The Equate Group combines the Kuwait-based Equate Petrochemical Company and its subsidiaries MEGlobal, Equipolymers and The Kuwait Olefins Company (TKOC).
Kuwait, a Gulf nation of about 4.1 million people, may not garner as many news headlines as its bigger GCC peers Saudi Arabia and the UAE, but the country is fast gaining a reputation for its steadfast commitment to diversification. Indeed, Kuwait, like other nations that have relied on oil exports as their primary source of income, suffered as a result of the oil price crash of early 2016.
While the price of oil has picked up steadily since then, oil producing nations have been forced to adhere closely to policies designed to wean their economies off a heavy dependence on fossil fuels. Countries including Kuwait are proving that while difficult, this task is surmountable. Kuwait launched its National Program for Economic and Fiscal Sustainability (Istidama) in March of 2016, with the primary aims of diversifying the economy, increasing the private sector’s contribution and reducing the state’s fiscal deficit.
While it is still early days in terms of judging the success of the policies being implemented under Istidama, Antonio Carvalho, CEO of TICG and Partner, Oliver Wyman, appears to be impressed with the performance of Kuwait’s economy during the past couple of years. “Kuwait’s economy has proved quite resilient over the past two years despite the structural drop in oil prices that persisted since fall of 2014, which have impacted all GCC oil-exporting countries alike,” he says.
Furthermore, growth in Kuwait’s non-oil sectors is expected to hold up well under current conditions, with a nominal GDP expected around KD38 billion ($126.5 billion) in 2018 and support from strong government-led investments, according to Carvalho. He adds that this strong performance follows on from the Kuwaiti government’s national reform programme.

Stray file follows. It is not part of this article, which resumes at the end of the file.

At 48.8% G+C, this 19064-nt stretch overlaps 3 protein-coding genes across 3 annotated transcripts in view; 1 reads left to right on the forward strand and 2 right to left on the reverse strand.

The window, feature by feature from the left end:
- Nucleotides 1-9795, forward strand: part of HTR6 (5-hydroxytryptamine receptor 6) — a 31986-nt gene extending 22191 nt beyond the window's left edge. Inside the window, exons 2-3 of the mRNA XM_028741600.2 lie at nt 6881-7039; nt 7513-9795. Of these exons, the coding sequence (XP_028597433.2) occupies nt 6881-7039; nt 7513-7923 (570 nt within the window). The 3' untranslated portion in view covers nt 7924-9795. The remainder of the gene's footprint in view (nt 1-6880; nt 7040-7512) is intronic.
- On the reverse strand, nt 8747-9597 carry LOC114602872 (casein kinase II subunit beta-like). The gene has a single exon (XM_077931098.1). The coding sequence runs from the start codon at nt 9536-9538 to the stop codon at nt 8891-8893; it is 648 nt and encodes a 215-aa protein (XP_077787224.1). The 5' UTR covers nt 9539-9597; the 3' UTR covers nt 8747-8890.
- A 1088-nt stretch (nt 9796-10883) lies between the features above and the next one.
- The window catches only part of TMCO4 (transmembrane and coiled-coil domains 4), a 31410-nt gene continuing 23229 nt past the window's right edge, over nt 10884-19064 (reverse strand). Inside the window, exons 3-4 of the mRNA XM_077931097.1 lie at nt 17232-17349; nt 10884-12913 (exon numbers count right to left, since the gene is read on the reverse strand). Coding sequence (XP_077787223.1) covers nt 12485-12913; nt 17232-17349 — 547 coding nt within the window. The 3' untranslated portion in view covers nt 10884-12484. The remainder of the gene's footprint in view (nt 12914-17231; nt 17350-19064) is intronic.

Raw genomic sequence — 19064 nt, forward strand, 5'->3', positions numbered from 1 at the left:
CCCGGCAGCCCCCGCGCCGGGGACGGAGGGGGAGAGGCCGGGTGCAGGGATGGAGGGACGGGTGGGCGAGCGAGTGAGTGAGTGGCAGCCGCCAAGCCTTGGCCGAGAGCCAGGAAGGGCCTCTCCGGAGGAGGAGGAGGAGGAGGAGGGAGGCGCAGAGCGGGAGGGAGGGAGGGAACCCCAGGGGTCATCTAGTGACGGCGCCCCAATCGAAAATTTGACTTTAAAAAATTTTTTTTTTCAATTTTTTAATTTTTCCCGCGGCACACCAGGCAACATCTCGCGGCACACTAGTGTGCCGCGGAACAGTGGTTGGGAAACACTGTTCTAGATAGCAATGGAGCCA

Antonio Carvalho, CEO of TICG and Partner, Oliver Wyman
In fact, Kuwait was able to record significant successes since inception of the national reform programme: for instance, the country improved its business environment through shortening procedures and curbing bureaucracy, resulting in a jump in the World Bank’s Ease of Doing Business index. On the fiscal front, Carvalho points out that the government has been effective at containing state expenditure through reforms, with actual expenditure reduced by KD3.7 billion ($12.3 billion) between 2014/15 and 2015/16 and budget ceilings set for the coming three years. Additionally, Kuwait’s first debt issuance in March 2017, was “a resounding success”, according to Carvalho. The issuance translated in a book size 3.6 times oversubscribed and had the lowest spreads across GCC at the time of issuance.
While the other Gulf countries are experiencing the same problems Kuwait is experiencing and are pursuing similar diversification plans, Kuwait’s vast reserves – accumulated over the past decades – offer an excellent cushion for the country in terms of pacing these reforms. “That is probably the key differentiating factor between Kuwait and other Gulf countries,” Carvalho says.
Moreover, with oil prices hovering between the $60-70 mark – far higher than during the immediate aftermath of the oil price crash of 2016 – Gulf countries have seen some of the pressure they were experiencing alleviated, allowing for more time to implement reforms.